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HILC: Domain-Independent PbD System Via Computer Vision and Follow-Up Questions

Intharah, T; Turmukhambetov, D; Brostow, GJ; (2019) HILC: Domain-Independent PbD System Via Computer Vision and Follow-Up Questions. ACM Transactions on Interactive Intelligent Systems , 9 (2-3) , Article 16. 10.1145/3234508. Green open access

Intharah_TiiS_final__HILC__Domain_Independent_PbD_system_via_Computer_Vision_and_Follow_up_Questions.pdf - Accepted version

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Creating automation scripts for tasks involving Graphical User Interface (GUI) interactions is hard. It is challenging because not all software applications allow access to a program’s internal state, nor do they all have accessibility APIs. Although much of the internal state is exposed to the user through the GUI, it is hard to programmatically operate the GUI’s widgets. To that end, we developed a system prototype that learns by demonstration, called HILC (Help, It Looks Confusing). Users, both programmers and non-programmers, train HILC to synthesize a task script by demonstrating the task. A demonstration produces the needed screenshots and their corresponding mouse-keyboard signals. After the demonstration, the user answers follow-up questions. We propose a user-in-the-loop framework that learns to generate scripts of actions performed on visible elements of graphical applications. Although pure programming by demonstration is still unrealistic due to a computer’s limited understanding of user intentions, we use quantitative and qualitative experiments to show that non-programming users are willing and effective at answering follow-up queries posed by our system, to help with confusing parts of the demonstrations. Our models of events and appearances are surprisingly simple but are combined effectively to cope with varying amounts of supervision. The best available baseline, Sikuli Slides, struggled to assist users in the majority of the tests in our user study experiments. The prototype with our proposed approach successfully helped users accomplish simple linear tasks, complicated tasks (monitoring, looping, and mixed), and tasks that span across multiple applications. Even when both systems could ultimately perform a task, ours was trained and refined by the user in less time.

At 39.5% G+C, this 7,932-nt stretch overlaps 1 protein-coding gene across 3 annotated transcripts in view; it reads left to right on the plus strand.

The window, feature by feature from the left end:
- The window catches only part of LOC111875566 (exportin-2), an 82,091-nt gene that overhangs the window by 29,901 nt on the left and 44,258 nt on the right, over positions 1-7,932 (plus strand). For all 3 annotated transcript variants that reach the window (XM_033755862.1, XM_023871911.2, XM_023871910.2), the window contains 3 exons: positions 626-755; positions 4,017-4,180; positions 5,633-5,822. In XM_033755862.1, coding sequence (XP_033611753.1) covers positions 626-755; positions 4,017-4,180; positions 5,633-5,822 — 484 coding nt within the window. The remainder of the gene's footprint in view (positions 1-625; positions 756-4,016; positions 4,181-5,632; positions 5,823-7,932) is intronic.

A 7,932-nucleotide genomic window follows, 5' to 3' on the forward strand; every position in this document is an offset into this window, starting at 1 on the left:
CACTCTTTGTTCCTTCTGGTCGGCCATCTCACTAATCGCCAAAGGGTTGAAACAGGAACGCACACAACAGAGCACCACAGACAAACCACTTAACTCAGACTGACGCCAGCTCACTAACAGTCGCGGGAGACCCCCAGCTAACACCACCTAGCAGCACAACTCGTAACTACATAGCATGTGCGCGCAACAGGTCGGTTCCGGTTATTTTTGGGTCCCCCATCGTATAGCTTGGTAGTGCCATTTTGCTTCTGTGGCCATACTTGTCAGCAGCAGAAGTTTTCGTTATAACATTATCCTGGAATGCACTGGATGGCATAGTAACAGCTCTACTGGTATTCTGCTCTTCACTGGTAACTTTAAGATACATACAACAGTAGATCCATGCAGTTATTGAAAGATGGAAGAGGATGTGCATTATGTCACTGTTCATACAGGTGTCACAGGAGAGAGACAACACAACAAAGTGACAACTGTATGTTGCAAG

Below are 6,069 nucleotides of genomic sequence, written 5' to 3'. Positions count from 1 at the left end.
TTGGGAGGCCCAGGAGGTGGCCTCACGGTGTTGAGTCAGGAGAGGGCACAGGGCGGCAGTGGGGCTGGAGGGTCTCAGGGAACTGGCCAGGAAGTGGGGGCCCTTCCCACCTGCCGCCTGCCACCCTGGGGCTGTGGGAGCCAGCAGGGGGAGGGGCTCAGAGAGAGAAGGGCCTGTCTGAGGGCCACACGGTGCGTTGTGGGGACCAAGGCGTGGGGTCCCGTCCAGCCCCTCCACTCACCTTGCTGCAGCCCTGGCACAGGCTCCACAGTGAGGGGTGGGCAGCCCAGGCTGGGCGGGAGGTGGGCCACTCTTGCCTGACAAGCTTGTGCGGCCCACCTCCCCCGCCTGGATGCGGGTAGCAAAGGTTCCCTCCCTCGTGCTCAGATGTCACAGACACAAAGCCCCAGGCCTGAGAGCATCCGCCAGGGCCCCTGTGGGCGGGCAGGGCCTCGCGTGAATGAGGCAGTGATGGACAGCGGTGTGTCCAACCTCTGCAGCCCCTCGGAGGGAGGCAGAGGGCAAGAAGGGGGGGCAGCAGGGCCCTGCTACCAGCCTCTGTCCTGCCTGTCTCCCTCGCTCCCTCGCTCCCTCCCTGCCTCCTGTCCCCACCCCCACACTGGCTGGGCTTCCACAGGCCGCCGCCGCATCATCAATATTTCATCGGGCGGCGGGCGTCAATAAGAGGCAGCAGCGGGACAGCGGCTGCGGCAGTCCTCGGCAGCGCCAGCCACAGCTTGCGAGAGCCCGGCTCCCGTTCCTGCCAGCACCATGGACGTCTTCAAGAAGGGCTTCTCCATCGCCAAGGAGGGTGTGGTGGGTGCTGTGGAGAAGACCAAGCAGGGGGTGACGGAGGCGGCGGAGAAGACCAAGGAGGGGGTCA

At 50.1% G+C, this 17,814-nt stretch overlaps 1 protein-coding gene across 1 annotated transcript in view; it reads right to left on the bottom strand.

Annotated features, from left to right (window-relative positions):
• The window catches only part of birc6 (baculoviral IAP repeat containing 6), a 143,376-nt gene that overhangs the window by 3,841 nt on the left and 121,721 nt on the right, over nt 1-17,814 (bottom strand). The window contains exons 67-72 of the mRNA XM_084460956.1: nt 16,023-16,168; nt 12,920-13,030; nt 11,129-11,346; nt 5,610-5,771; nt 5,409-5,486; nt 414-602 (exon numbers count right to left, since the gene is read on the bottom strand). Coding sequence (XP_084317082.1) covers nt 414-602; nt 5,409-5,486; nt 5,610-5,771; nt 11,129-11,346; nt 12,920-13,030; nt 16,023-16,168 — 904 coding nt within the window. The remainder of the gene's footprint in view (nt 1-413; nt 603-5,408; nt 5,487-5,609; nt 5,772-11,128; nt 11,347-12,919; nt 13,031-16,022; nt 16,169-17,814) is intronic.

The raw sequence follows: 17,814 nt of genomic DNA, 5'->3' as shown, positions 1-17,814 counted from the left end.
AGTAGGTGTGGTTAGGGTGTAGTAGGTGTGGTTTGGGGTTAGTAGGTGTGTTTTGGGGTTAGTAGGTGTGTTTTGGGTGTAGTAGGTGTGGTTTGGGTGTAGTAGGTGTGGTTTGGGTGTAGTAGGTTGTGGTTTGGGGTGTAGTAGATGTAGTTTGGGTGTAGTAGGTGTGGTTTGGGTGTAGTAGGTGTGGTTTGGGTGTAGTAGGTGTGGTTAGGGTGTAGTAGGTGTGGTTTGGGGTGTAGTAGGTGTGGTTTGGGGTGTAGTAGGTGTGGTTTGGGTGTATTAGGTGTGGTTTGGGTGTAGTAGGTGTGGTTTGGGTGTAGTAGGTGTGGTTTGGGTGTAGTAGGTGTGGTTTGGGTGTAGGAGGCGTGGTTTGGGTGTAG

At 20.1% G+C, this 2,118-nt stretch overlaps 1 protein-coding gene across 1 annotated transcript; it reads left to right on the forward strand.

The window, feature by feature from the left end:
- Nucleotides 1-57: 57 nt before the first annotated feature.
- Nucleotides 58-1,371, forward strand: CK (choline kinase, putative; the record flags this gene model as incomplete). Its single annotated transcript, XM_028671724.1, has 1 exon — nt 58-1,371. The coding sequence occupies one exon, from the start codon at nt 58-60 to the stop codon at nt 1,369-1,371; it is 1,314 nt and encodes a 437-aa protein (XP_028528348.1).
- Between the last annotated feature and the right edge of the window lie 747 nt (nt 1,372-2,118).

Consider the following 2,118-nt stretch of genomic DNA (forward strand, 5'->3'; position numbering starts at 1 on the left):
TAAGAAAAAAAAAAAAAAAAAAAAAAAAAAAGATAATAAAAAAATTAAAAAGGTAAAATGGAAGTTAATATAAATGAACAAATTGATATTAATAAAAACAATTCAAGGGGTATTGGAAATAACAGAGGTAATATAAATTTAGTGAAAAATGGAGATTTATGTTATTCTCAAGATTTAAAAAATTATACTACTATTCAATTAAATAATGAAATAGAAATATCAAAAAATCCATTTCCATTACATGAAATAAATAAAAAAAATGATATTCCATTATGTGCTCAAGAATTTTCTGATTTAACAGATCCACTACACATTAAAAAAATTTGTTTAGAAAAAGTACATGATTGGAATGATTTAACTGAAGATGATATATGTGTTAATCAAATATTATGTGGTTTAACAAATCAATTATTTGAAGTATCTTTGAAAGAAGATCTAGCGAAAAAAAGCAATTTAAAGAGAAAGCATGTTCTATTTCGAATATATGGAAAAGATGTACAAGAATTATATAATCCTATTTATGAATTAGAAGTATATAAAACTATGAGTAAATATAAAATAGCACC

Type: Article
Title: HILC: Domain-Independent PbD System Via Computer Vision and Follow-Up Questions
Open access status: An open access version is available from UCL Discovery
DOI: 10.1145/3234508
Publisher version: https://doi.org/10.1145/3234508
Language: English
Additional information: This version is the author accepted manuscript. For information on re-use, please refer to the publisher’s terms and conditions.
Keywords: Human-centered computing; Graphical user interfaces; User interface programming; Computing methodologies; Activity recognition and understanding; Software and its engineering; Programming by example; Programming by Demonstration; GUI Automation; Action Segmentation and Recognition; Visual-based Programming by Demonstration
UCL classification: UCL
UCL > Provost and Vice Provost Offices
UCL > Provost and Vice Provost Offices > UCL BEAMS
UCL > Provost and Vice Provost Offices > UCL BEAMS > Faculty of Engineering Science
UCL > Provost and Vice Provost Offices > UCL BEAMS > Faculty of Engineering Science > Dept of Computer Science
URI: https://discovery.ucl.ac.uk/id/eprint/10075771
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